For me personally, a Kickstarter for STASIS would have to raise at LEAST $100 000.00 for around 18 months of work, and other game expences. Having 1 person work on something has massive advantages in terms of being organic with a games design…if somehting isnt working, I know it isnt early on, and can cut it beofre wasting someone elses time.
    Thats how I could stretch that money and make a truely awesome game. Having 2 people involved *should* halve the workload, or halve the time…but it doesnt. It just makes things more and more complex, and your costs, and time, go up exponentially.

    This can readily be seen with Broken Age. With a larger budget, they increased the team size, and exponensially the complexity of the project got bigger.

    Jason Roy,

    There are few projects that Ive been following over the years that kinda fell away into obscurity, only to revive themselves! Hopefully STASIS wont be one of those… 😉


    The empire will come! But I gotta get a solid foundation going first.. 😉
    Ill take a look at doing some more things looking at the background stuff. I have a video thats half done on Sound Design, and took a whole whack of time-lapse videos when I made a cinematic sequence…I just need to find the time to edit and upload those badboys!
    Keep tuned to here-I promise stuff will come. 😉

  • RB

    Having the hassle of dealing with thousands of people, specialy when you are alone can be insane. All the people that used kickstarter say the same thing, it is a stressful thing that require a immense amount of work. I don’t think you could manage that being a one man show.Now, I’m going to ask a serious question that nobody asked before just to annoy you: When the game is ready?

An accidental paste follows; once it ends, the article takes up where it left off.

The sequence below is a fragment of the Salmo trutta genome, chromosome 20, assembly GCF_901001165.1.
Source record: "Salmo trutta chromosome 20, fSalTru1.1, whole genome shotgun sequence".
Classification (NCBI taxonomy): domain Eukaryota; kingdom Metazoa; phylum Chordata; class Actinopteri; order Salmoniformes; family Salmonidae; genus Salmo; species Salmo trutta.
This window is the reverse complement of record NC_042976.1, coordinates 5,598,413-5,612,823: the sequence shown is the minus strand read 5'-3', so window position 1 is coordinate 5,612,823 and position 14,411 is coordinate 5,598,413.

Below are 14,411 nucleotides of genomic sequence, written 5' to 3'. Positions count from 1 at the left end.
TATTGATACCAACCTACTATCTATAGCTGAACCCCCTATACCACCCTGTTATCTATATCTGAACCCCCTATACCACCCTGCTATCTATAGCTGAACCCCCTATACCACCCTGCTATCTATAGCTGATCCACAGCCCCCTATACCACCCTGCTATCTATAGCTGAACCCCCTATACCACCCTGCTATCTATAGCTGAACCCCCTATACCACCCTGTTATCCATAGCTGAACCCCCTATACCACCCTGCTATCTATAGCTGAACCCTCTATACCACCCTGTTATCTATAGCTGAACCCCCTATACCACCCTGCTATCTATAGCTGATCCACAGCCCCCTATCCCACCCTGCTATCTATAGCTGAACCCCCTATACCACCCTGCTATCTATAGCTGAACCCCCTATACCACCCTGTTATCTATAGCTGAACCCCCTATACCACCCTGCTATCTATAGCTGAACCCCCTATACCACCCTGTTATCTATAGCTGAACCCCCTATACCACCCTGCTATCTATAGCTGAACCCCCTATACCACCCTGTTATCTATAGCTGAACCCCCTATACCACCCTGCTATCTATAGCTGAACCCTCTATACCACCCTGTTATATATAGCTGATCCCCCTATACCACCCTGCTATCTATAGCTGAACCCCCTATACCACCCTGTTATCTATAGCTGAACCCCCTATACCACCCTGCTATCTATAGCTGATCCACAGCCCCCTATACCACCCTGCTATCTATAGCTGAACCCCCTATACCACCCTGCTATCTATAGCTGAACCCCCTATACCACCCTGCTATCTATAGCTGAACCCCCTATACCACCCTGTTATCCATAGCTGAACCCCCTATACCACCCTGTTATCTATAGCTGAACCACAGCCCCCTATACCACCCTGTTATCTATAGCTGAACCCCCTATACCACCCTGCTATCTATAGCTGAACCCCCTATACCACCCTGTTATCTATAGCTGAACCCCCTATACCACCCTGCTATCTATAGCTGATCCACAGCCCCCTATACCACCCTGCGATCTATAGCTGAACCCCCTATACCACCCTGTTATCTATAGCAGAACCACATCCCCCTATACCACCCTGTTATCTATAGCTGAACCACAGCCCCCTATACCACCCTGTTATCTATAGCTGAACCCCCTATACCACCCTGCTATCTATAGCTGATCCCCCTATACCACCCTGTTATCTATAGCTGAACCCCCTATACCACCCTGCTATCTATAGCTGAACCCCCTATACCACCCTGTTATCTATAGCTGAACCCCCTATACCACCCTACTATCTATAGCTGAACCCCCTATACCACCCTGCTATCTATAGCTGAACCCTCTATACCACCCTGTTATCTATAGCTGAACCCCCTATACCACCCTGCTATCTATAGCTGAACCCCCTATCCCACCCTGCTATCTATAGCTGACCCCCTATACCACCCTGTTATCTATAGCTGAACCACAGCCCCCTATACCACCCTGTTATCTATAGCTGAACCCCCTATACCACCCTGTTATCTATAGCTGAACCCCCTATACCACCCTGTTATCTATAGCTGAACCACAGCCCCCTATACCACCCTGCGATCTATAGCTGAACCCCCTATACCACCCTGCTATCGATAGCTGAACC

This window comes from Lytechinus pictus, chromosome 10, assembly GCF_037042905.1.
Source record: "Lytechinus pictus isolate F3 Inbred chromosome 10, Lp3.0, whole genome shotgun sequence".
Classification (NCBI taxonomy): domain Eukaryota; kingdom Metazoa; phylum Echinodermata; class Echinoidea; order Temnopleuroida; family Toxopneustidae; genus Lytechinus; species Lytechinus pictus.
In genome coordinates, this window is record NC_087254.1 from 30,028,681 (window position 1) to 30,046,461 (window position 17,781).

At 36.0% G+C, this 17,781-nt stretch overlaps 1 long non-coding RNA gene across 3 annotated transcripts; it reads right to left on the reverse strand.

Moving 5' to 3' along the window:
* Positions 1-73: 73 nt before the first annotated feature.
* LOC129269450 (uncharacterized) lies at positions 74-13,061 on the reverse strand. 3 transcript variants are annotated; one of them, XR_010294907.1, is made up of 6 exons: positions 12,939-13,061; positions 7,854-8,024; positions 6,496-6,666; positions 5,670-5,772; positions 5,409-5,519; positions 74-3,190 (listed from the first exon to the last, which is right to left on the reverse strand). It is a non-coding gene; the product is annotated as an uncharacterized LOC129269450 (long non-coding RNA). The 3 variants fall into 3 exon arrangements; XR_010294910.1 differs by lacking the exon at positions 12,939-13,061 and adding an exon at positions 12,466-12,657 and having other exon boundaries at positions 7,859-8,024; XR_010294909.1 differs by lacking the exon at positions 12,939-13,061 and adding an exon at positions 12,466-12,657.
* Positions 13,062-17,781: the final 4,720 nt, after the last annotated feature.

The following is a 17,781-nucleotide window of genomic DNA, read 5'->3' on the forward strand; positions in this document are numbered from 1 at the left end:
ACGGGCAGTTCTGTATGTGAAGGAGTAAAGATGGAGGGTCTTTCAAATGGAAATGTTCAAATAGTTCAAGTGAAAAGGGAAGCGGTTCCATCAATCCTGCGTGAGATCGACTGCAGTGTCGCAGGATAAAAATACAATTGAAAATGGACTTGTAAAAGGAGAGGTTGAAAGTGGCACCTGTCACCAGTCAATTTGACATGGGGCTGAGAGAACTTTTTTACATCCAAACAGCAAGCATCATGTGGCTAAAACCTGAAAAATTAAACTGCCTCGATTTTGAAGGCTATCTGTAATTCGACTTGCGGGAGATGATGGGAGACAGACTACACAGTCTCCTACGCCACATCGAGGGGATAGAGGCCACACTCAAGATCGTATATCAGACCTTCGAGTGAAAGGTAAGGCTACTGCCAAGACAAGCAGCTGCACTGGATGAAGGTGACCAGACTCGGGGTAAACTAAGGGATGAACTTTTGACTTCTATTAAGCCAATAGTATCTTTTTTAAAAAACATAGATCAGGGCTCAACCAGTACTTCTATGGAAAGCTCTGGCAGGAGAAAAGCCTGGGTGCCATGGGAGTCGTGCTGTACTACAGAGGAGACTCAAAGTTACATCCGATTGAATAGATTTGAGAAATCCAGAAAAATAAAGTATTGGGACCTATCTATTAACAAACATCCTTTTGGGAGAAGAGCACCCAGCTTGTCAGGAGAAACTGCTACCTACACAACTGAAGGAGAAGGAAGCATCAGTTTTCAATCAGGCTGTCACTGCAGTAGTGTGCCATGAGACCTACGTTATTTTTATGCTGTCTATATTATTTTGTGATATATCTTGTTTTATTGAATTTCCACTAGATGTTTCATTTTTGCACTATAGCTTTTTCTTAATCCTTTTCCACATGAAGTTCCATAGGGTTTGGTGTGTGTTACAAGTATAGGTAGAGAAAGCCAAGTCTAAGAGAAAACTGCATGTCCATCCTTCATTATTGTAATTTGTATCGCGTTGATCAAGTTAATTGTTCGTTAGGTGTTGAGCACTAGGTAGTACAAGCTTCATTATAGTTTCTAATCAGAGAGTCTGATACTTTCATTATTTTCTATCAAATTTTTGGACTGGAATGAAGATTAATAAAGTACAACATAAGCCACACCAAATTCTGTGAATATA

PS: You are being too pessimistic, thinking that this game is going to sell so few copies, that 100.000 of revenue is going to be hard to get.Do you have any idea how awesome your artwork is?

  • ImpKeeper

    hi chris i respect your choice and i see what you mean but try to get greenlit on steam and get your game on stream, when you get closer to release.. it would really help boost your sales.. the only reason i even noticed this game is be-course a friend of mine send me the infinite picture you posted here

    if it had not been for that picture i would never have found your game or heard of it..

    so far it looks really interesting from the pictures alone i cant make out if its a RPG or an adventure game ? ether way it looks really interesting :).. and i’d defiantly buy it when it came out even from just what i’ve seen so far 🙂

    and yeah it may not look its best now if your planning to improve here and there. how am i to say i’m just a gamer and not an artiest.. but one thing i do know is never rush an artiest you cant rush art

    yeah i want my fingers on this game some day when it releases but i wish you the best along the way :)….

    –oh yeah important idea!!

    if you get on stream or just in general.. Try to get Achievements for your game or games if you plan to make more no matter if its single or Multiplayer…

    and of course if its is an Adventure-RPG game multiplayer helps draw more people in people love to play a story line together

    but aside from that, its all i have to give of ideas, i just know what myself and my friends usually like about games and bragging rights with achievements are great :).. and its annoys the hell out of me when i get a game without them 😛

  • ImpKeeper

    ah i just found the video where you explain :). well can the idea about multiplayer :P. adventure games don’t have that XD

    But still remember achievements anyways it helps friends track your progress on the game if its a place like stream 🙂

    and when you get closer to release try to get your game on stream 🙂